Bob Stanley

Bob Stanley has written poetry and volunteered in poetry organizations for over three decades. Currently president of the Sacramento Poetry Center, Bob has also served on the board of Alameda Poets and has led hundreds of creative writing workshops and readings. In 2008, he organized and moderated a gathering of poets laureate from across California on behalf of the California Arts Council, and in 2009 he edited Sometimes in the Open, an anthology of poems by sixty-five laureates. His poems have won a number of awards, including the California Focus on Writers prize in 2006, and have been published in a variety of journals and anthologies. Mr. Stanley holds a BA in English from UCLA and an MA in Creative Writing from CSU Sacramento. A fourth generation Californian, Bob and his wife Joyce have raised their four children in Sacramento. After working 28 years in the automotive business, Bob now teaches creative writing and English at CSU Sacramento, Sacramento City College, Solano College, and UC Davis Extension. Walt Whitman Orders a Cheeseburger, his first chapbook, was released in June 10, 2009, from Rattlesnake Press. That same night, he was named Poet Laureate of Sacramento, California.

Bob Stanley Poems

Sweet Fire

When the Mongolian cellist astounded Charlie Parker in ’55,
it was shot glasses of rice-liquor all around; the singer
began singing in two voices at once, and lamb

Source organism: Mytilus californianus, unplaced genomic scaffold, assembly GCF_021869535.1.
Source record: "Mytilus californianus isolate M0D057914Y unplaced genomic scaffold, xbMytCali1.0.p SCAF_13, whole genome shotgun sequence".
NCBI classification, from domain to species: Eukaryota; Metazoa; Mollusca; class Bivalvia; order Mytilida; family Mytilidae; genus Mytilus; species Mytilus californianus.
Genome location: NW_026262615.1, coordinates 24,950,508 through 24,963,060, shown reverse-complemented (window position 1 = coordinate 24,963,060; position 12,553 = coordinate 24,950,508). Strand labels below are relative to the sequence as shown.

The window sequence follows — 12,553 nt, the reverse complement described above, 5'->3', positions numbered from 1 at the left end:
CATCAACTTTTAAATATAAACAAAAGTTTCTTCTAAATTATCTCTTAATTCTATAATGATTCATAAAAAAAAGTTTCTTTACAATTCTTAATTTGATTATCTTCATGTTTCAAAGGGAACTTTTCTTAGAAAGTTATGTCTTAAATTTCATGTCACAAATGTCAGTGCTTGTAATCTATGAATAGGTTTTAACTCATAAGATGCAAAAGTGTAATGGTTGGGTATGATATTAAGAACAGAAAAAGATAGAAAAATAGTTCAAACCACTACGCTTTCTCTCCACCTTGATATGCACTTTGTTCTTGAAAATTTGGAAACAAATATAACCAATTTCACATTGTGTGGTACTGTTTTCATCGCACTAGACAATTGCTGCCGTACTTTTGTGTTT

arrived at the table, its roasted ribs splayed like a
Bach fugue, going both directions at the same time.

Ghengis Khan was there, and the first emperor of the Qin.
Not Ching, he laughed loudly, food in his mouth, but Chin,
like on your face, then, Smile when you say that.
He looked nervously around the joint with all its cats,
wishing he was safely in his tomb with eight thousand men.

All the music rolled into one that night, Lionel Hampton
rang them bronze bells, and Chairman Mao (his musical career
having been cut short by the cultural revolution)
aired it out on a flugelhorn solo. If you’ve never heard the Dalai Lama
scat over rhythm changes, you’ve really missed something.

After midnight when eunuchs tore down the sound system,
Reporters and agents waited by the Great Wall
smoking Camels, expecting some good to come of it,
but all we had was memories of drumbeats – perforations on maps
and the sweet fire that sometimes blows from one man’s horn.


What I will tell you since it is not too late
is that a neighbor brought over
the hot rice porridge that you like.
I thanked her in a whisper at the door,
said you were asleep.
It is the dish you taught your daughter to make
when she does not feel well.
I left it on the counter to cool.

What I will tell you since it is not too late
is that I have never seen trees like this,
yellow and red, so tall they seem
to leap into the whiteness of November sky.
You are looking for something,
unsure what it is, while your hands
keep moving, your eyes keep searching.

What I will tell you since it is not too late:
I dreamed your family was a maelstrom
spinning, climbing over each other,
all trying to move forward, and you
were at the center. They wrestled
in bright-colored sportswear: whirling yellow,
gold, orange scrum of wanting to keep
you, to be you. They were working hard.

One night after dinner, light in the West,
we sat outside: you, your daughter, and I
trying to describe the sky – Is this twilight, or dusk?
and the three of us laughed together through the cool
of an evening that could have lasted forever.
You taught us this is the only world we have,
and right now is the only time. This is what I want
to tell you, here, now, since it is not too late.










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